Editorial: Better plan for schools needed
Consultants aren’t delivering the news Kansas lawmakers want to hear on school finance.
First, consultant Lori Taylor was hired by legislators to study what it would take to comply with a Kansas Supreme Court order to adequately fund the state’s public schools. Taylor completed the study last month and recently delivered the news to lawmakers that they would need to come up with $1.8 billion to $2.1 billion in new annual school spending to meet the court’s demands.
Taylor’s numbers were about four times what most lawmakers had hoped. They hired Jesse Levin, a principal researcher at the American Institutes for Research in Washington, D.C., to conduct a peer review of Taylor’s cost study.
Levin’s conclusion? Taylor nailed it.
“First of all, I thought it was a very, very good study,” Levin told a joint meeting of the House and Senate K-12 budget committees. “I thought it was fairly cutting-edge and done very, very well.”
That’s not exactly music to legislators’ ears.
The Kansas Supreme Court has said the state must file briefs with the court no later than April 30, detailing what lawmakers did to pass a funding plan that will meet constitutional muster. That means lawmakers are under a tight deadline to pass a new funding plan before their scheduled adjournment on Friday.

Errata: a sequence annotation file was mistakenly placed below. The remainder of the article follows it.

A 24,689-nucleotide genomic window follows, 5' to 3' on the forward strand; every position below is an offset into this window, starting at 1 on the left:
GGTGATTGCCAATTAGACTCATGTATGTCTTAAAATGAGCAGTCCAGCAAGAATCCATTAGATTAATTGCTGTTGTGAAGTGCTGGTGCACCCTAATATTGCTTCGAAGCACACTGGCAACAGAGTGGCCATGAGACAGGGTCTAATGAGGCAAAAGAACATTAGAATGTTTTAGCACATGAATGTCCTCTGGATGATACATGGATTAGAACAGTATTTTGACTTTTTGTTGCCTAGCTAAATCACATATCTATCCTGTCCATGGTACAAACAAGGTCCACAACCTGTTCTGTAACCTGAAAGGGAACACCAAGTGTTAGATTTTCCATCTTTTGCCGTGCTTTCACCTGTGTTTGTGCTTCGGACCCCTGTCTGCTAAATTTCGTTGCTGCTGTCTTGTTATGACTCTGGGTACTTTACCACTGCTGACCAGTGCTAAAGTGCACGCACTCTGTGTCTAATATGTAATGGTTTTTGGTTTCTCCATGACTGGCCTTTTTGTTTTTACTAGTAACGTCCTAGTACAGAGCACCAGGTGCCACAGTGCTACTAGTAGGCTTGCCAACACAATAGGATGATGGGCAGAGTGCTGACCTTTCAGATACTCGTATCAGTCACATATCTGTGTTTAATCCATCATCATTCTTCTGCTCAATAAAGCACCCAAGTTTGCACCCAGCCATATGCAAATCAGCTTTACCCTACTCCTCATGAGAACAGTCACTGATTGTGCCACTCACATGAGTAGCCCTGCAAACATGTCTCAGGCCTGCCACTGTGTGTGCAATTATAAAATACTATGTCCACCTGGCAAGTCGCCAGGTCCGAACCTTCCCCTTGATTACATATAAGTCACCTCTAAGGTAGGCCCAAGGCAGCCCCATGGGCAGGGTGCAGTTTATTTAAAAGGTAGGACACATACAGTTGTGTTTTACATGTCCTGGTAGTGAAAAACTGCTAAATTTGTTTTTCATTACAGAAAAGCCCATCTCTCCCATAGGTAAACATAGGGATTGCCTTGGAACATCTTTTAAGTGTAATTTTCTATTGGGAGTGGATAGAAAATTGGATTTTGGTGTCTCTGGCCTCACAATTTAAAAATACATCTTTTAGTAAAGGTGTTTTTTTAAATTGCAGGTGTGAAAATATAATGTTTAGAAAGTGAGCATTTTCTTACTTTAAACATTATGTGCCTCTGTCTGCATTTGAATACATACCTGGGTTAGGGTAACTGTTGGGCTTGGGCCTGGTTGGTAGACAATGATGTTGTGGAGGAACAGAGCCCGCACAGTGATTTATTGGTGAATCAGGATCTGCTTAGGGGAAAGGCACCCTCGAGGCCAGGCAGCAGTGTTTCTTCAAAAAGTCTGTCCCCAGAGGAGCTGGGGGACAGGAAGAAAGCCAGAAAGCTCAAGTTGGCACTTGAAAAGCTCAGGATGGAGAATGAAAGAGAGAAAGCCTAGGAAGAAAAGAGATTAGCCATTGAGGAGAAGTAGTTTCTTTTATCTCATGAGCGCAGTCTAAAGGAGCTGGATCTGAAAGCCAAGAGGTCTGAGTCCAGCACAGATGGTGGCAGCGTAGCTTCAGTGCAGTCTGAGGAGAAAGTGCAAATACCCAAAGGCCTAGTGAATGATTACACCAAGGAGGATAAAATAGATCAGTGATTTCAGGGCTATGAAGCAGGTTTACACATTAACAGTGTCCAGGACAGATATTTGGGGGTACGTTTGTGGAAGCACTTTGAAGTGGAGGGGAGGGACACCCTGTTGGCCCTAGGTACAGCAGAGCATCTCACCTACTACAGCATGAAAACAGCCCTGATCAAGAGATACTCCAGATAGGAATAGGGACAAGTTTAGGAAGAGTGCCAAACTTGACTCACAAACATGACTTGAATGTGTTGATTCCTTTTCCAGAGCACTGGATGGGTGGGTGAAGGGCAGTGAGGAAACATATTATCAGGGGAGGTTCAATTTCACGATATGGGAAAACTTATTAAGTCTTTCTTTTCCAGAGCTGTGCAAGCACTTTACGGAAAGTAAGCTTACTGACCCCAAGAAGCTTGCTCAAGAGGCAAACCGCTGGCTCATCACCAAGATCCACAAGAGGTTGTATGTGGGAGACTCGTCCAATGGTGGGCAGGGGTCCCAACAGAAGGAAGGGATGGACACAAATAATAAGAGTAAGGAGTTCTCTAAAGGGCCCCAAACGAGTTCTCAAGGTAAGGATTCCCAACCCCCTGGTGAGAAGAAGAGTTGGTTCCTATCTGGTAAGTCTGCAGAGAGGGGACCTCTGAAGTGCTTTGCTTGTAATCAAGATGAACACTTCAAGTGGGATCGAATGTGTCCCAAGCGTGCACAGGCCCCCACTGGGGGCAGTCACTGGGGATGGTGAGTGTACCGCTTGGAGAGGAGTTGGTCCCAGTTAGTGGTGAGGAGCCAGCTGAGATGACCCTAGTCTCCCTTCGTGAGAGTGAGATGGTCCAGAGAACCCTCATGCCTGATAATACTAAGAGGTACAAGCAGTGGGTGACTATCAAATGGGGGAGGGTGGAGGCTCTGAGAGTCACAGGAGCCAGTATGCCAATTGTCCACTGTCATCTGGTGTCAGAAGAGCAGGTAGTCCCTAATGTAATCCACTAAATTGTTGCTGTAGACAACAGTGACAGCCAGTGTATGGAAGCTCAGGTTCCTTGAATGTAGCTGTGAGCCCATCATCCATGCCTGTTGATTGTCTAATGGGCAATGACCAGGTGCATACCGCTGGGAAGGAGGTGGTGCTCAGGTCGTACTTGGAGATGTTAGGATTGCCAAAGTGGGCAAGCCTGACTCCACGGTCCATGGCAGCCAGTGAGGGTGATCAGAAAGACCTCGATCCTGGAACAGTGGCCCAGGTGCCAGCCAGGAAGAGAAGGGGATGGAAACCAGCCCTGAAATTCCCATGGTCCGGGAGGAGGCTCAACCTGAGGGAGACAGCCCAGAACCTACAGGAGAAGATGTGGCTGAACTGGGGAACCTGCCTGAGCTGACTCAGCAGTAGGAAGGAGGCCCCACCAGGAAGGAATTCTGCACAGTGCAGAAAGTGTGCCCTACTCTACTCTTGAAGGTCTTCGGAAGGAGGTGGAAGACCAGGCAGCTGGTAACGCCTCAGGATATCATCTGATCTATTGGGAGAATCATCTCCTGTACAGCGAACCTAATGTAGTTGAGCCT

Given what Taylor and Levin have said, it’s hard to believe the current plan legislators are working on will be acceptable.
On Wednesday, the night before Levin’s review was released, the House Education Budget Committee passed a new plan that would phase in $522 million in additional money for schools over the next five years.
The plan would add a little more than $29 million in new “base” state aid money for the upcoming 2018-2019 school year on top of the $98 million in new money that lawmakers approved last year. Then it would gradually increase state aid by $712 per student over the next four years, reaching $4,718 per-pupil in the 2022-2023 school year.
Gov. Jeff Colyer applauded lawmakers for making progress. Colyer has said a new school funding plan should not require a tax increase. The governor’s right if lawmakers go forward with their plan to low-ball the court.
Taylor’s study said $2 billion a year in new funding is needed to get all students to grade-level performance on statewide reading and math exams and ensure that at least 60 percent of them are prepared to enter college by the time they graduate. That’s a minimal expectation.
There’s a lot riding on the school funding decision. The court has said it will not allow the state to operate schools under an unconstitutional funding system beyond June 30.
Given their own consultants’ data, lawmakers have to know $522 million in new funding by 2022-23 is woefully inadequate. They need a better plan, and they need it soon.